Globalscape reports preliminary profit loss in second, third quarters
San Antonio-based software development company Globalscape is struggling to come back from an internal investigation that has cost the company more than $1 million in fees, forced an accounting restatement and put its stock at risk of delisting from the New York Stock Exchange.
The company’s former auditor, RSM, notified the company in September that it was withdrawing its opinion of Globalscape’s 2016 financial statement after the company admitted it overstated earnings and revenue that year. Globalscape, which is in the process of restating last year’s annual earnings and the first three months of this year, told investors last week that the cost of the probe will likely cut into profit for the second and third quarters.
The company is yet to file its second- or third-quarter earnings statements. It spent about $190,000 on the internal probe during the second quarter and $873,000 during the third quarter, the company said last week. Globalscape estimated in August that its net income for 2016 was about $3.7 million, not the $3.9 million it previously reported.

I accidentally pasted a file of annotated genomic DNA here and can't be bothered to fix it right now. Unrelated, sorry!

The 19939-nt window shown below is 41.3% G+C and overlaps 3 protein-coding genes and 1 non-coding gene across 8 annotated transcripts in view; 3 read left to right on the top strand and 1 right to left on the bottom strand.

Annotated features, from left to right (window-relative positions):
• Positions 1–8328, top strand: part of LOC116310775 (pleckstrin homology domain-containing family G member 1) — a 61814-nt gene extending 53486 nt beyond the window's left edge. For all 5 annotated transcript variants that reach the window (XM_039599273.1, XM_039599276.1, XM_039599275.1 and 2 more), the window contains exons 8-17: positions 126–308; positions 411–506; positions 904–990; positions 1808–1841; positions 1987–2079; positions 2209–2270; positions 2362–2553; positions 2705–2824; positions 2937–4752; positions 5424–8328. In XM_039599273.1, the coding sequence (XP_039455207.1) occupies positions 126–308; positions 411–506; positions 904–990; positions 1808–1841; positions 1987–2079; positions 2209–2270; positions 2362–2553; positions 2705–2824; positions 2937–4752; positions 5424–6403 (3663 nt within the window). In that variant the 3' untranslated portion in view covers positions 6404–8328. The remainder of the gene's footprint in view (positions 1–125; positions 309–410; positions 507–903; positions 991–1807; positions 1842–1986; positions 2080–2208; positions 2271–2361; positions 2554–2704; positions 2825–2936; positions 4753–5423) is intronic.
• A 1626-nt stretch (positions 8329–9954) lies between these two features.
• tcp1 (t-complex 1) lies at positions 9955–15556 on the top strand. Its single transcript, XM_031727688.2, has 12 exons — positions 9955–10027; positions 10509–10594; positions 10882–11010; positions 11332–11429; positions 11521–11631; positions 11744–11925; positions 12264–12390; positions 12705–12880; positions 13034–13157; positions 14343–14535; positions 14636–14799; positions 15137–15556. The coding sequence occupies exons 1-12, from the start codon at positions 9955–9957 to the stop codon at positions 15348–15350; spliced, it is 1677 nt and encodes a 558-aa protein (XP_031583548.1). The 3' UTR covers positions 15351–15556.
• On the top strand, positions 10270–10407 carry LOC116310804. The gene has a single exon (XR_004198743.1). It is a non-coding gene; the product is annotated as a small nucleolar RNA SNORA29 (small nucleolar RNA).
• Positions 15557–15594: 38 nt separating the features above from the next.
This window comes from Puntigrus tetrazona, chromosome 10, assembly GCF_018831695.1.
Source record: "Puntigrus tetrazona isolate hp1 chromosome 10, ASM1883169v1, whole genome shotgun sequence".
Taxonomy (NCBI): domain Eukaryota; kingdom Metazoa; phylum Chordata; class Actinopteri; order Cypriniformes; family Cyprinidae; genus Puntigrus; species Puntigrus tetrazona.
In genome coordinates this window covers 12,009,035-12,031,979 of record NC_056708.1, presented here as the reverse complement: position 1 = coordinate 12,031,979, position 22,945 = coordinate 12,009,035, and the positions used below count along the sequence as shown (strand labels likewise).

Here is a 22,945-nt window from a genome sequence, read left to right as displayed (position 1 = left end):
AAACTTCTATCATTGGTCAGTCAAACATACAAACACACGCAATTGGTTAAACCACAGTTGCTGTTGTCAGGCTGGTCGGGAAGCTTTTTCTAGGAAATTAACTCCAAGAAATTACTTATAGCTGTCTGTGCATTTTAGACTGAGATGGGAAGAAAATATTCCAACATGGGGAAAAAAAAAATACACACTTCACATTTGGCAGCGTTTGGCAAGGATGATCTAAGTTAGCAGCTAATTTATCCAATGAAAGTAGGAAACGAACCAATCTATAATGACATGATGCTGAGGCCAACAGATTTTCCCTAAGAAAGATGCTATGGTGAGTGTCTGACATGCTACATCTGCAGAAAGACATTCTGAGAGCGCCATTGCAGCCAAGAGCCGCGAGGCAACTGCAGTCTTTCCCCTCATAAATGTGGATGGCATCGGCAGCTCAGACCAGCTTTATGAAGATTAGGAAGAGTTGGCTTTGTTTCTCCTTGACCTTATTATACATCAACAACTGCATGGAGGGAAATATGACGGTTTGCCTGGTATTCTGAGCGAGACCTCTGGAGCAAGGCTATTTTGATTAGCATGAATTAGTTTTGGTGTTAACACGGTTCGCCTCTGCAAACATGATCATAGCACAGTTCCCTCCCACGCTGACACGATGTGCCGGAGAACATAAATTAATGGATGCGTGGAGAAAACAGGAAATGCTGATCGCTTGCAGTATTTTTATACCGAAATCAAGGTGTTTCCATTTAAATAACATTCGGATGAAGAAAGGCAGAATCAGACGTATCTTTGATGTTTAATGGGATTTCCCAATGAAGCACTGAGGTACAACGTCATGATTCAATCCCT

Globalscape said its total cash, cash equivalents and certificates of deposits, as of Sept. 30, totaled around $27 million.
The company disclosed Aug. 7 that an internal forensic audit found “improper arrangements with customers” in the fourth quarter overstated its earnings and revenue.
Globalscape’s audit committee discovered that certain transactions in the fourth quarter of last year “circumvented the company’s internal controls and their potential effect on previously reported revenue,” the company said at the time. It reissued preliminary financial results for year-end and the first quarter of this year.
The internal investigation is still ongoing, Globalscape said last week, but the company did say it “currently believes that the conduct leading to these improper arrangements with customers was limited to individuals no longer with the Company.”
In other bad news, Globalscape also disclosed that a contract to provide services for the U.S. Army that brought them $1.8 million in annual revenue concluded at the end of the third quarter.
The Army no longer needed the services because of its data center consolidation directive, which impacted the program Globalscape was supporting. The Army has a goal of getting from more than 1,000 data centers to ten, according to the release.
Across the U.S. government agencies have been working through a multi-year effort to reduce the number of federal data centers by eliminating ones that are potentially redundant or underperforming, and considering other options for infrastructure like the cloud.
Moving to a cloud computing solution can sometimes be cheaper, and a way for the government to more easily keep pace with changing technologies and advances in hardware. Data centers also use a large amount of energy, meaning government could potentially save on their utility bills with cloud.
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